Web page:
Devers came out of his slide and made contact with Jonathan Villar, an apparent violation that was ignored. Tim Cossins handled the managerial responsibilities along with being the club’s field coordinator and catching instructor.

Only one hat required.

Hyde also was ejected as Cubs bench coach on June 23, 2018 in Cincinnati. Pitching coach Doug Brocail was tossed yesterday for arguing a series of check-swing calls.

Hyde marched toward second base umpire Jim Reynolds today and continued his argument before heading back to the dugout as fans booed. The extra out didn’t burn the Orioles. It just steamed their manager.

Straily didn’t allow a hit until Bogaerts led off the inning with an infield single, and Devers lined a single into right field. He retired the next two batters after the controversial slide and finished the day at 86 pitches in five innings.

One run and two hits allowed by a pitcher who began the day with a 19.29 ERA. The last of the rust might be mixed in with the mound dirt.

Four relievers combined for four scoreless innings to chip away at the bullpen’s 7.53 ERA, 1.75 WHIP and .312 average-against.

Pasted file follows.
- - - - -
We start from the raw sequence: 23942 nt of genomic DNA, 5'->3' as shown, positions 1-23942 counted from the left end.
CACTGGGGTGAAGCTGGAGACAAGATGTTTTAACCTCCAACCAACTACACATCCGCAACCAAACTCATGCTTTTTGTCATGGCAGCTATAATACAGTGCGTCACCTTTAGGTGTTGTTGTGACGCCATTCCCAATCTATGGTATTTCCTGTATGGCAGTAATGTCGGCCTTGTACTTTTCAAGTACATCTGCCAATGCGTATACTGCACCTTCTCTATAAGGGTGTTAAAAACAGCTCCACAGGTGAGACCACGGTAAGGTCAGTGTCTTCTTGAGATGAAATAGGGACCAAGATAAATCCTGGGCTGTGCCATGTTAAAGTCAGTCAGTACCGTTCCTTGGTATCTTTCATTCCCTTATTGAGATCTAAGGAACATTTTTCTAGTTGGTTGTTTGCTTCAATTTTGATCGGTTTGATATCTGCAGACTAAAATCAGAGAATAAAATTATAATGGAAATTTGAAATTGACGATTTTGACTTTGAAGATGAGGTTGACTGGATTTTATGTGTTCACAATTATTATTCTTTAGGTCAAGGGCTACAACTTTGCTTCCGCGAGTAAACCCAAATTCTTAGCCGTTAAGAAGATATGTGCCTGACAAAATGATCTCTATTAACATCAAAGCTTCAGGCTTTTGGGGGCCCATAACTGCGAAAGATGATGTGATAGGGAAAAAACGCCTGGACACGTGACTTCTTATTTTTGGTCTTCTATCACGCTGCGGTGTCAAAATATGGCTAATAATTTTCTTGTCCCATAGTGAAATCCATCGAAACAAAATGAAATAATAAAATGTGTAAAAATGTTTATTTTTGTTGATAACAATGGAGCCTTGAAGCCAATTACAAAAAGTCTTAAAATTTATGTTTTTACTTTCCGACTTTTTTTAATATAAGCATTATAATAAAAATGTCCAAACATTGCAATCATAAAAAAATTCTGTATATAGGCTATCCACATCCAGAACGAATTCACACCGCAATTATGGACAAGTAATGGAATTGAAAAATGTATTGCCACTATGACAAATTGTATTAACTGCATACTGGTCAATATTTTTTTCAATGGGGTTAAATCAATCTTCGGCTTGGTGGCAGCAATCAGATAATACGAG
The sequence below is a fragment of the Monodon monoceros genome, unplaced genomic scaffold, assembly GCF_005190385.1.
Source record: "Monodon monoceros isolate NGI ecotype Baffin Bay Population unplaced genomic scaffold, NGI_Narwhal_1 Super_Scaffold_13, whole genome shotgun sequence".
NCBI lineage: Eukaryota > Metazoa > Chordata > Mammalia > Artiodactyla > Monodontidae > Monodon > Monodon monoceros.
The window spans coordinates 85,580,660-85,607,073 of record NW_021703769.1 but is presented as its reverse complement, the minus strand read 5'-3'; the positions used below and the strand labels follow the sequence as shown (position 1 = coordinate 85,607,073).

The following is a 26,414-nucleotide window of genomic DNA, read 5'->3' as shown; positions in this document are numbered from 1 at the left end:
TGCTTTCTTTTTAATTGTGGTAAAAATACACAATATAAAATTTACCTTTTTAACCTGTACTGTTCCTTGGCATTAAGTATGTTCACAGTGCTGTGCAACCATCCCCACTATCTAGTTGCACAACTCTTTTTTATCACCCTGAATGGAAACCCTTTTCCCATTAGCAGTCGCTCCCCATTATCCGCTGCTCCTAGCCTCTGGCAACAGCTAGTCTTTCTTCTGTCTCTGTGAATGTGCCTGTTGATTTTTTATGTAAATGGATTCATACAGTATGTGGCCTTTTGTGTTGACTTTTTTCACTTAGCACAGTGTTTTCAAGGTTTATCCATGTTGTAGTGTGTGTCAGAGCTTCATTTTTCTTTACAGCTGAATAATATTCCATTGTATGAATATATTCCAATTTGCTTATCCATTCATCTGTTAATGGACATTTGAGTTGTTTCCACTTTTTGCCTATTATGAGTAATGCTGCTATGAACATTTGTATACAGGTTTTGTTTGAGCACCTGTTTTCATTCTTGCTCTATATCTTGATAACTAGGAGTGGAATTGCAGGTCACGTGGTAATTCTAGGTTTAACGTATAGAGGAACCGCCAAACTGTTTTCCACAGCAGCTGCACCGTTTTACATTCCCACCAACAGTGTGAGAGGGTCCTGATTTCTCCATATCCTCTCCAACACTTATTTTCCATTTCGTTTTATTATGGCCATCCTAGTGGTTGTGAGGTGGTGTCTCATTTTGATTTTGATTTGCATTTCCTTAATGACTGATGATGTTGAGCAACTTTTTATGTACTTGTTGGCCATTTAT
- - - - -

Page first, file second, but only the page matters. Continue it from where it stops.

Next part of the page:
The Orioles have provided the opposition in four of the last six Patriots’ Day games, though rain forced a postponement last year. The teams started on time today following storms in the early morning.

The latest opportunity for the Orioles to break open a game passed again in the second inning after they loaded the bases with one out. Already leading 1-0 and in position to pile on, they bailed out Hector Velázquez with a strikeout and popup.

Velázquez walked four of the first eight batters. Seven of the first 11 reached base, including Renato Núñez, who singled off the Green Monster to score Rio Ruiz, but was thrown out trying for the double.